Thanksgiving: The Macaroni Holiday

 

If it is fall where you are, goody for you.  It is still ninety something every day here in the Deep South.  Well last month it was one hundred and something, so I suppose those Starbucks pumpkin-spice lattes are justified.  Kidding.  Starbucks pumpkin-spiced lattes are never justified.  Still, it is only 65 days until my favorite holiday.  The countdown starts today.

I could go into some earnest tirade about the farce of the first Thanksgiving or delve more deeply into the childhood trauma when all the boys were pilgrims and all the girls were Indians, and the Indians got to serve the meal.  Seriously, what were you thinking?  But I don’t feel like talking about that today.

What I want to talk about is traditional Thanksgiving Food! The weird thing about Thanksgiving is no matter how much you may or may not like your family, you are pretty much stuck with them for this one.  So how do you know how other people celebrate?  I’ve eaten turkey off the same table cloth for like 45 years now.

Back when I was married, I did attend a few with my husband until I finally decided they were just doing it wrong, and I’d let them ruin Christmas instead.  It really wasn’t all that different in terms of food.  The China was better but you weren’t allowed to actually let your utensils touch the plate lest you scratch it.  By better I mean not Corelle.  It was really the this-is-the-one-opportunity-you-have-per-year-to-demonstrate-your-femininity-through-perfect-piecrust-and-well-behaved-children vibe that got to me.  Also they dismissed my suggestion for sweet potato pie as “well, that would be ethnic, wouldn’t it?” And I failed at ice cube duty and had to watch football with the men.

My family does pie just fine although one might accuse of us putting quantity over quality some years.  Of course one pie per person is not too much.  You don’t want to cook on Black Friday do you?  There is also the yearly retelling of that time my brother set the table cloth on fire by sticking a used match back in the box.  I swear that gets funnier every year.   And it’s even better knowing that if this had happened in my ex’s household, there would be much wringing of hands, blame games, and numerous dips into the female family members’ rather large stash of Prozac.  Oh.  Yes.   I knew.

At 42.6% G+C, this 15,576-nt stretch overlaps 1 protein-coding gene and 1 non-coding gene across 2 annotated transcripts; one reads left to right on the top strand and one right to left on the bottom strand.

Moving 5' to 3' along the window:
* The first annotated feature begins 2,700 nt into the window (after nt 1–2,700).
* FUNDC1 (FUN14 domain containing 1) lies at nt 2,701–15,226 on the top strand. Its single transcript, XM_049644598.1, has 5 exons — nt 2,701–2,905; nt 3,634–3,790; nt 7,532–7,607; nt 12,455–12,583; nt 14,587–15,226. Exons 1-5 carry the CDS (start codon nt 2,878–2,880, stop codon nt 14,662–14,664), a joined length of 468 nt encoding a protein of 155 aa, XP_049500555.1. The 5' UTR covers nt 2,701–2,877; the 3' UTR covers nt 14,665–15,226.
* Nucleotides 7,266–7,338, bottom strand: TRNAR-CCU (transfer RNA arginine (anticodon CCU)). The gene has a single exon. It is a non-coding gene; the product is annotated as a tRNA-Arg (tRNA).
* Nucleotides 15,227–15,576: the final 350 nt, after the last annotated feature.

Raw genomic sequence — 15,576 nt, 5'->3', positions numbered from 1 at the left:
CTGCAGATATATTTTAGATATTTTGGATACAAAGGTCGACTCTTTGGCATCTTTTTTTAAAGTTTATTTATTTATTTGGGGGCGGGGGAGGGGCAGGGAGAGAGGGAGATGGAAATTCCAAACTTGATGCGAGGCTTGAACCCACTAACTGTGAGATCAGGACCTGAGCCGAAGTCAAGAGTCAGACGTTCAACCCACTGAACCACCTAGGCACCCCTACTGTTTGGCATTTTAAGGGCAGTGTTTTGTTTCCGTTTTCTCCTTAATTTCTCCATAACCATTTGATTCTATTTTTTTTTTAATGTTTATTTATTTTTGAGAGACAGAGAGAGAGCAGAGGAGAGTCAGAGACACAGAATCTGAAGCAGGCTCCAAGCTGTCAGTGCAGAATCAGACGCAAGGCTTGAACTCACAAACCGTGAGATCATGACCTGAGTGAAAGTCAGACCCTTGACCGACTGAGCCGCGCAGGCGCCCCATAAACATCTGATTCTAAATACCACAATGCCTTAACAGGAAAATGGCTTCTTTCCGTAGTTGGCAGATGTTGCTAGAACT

I realize not everyone celebrates the same way.  But still, the typical spread of turkey and sweet potatoes and cornbread unites us as Americans. Celebration of gluttony is a universal, right? Or so I thought until I came across this image:

t-day

Today I learned that I am black.  Except hang on, what is that?  Is that…..macaroni and cheese?  The hell you say. Hang on a second.  I have to make a phone call.

Do you eat macaroni and cheese on Thanksgiving?

Yeah.  Don’t you?

I have to call my mother.

Mom!  Mom!  Did you know black people eat macaroni and cheese on Thanksgiving?

No.  But that sounds like a great idea!  Are you bringing someone?

Now, you may be laughing at me but I’m not the only one who didn’t know this.  Pat Robertson didn’t know either.  You gotta watch this.  And then you can laugh at me some more.

Me and Pat Robertson.  Thanksgiving.  It brings people together.

I think the reason this tidbit of trivial information seems to produce such a strong reaction is that Pat and I figured we all ate the same stuff on Thanksgiving.  I mean that’s what tradition is, right?  Perhaps it makes us a bit uncomfortable to admit that not only do we not share our homes and traditions on Thanksgiving, we don’t do a lot of celebrating with people we think of as outsiders as all.

I figured I should google it.  Why do white people not eat macaroni and cheese on Thanksgiving?

And crowdsource says:

That is a very good question.  I believe it is a black thing.

I’m white. I have never even heard of people eating mac and cheese on Thanksgiving so it must be a black thing.

There’s nothing wrong with eating Mac and Cheese, no matter the day or race.

I’m black, and I’ve never heard of any black people eating mac n cheese on Thanksgiving.  Seriously, I would assume it’s a white thing, actually.

We should all eat mac n cheese on Thanksgiving. I f**king love mac n cheese.

You people have restored my faith in humanity.  Everyone invite someone from outside your family over for Thanksgiving.  There should be mac n cheese.

 

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3 thoughts on “Thanksgiving: The Macaroni Holiday

  1. I had never heard of mac&cheese on thanksgiving! But why not? I see Thanksgiving dinner as a time to put comfort food on the table, so maybe I’ll add it this year. (I’m already flouting my family traditions by not serving sweet potatoes, or jellied cranberry sauce out of can. And by making really good gravy, instead of thin runny stuff with nasty giblets in it.)

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  2. No sweet potatoes? Well, as long as the gravy is good, I always make cranberry sauce from scratch but Mom always opens a can anyway because I am known for dumping copius amounts of horseradish in my home made stuff. Really, I don’t see how you can go wrong with the addition of macaroni and cheese!

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  3. Cranberry sauce from scratch: Cranberries, sugar, OJ. That’s it, I’m a purist about it.

    We usually have mashed potatoes, dressing, green bean casserole, and maybe rolls, plus the turkey and several pies. That’s enough for a good food coma, and when I’ve made sweet potatoes, nobody but me eats them anyway.

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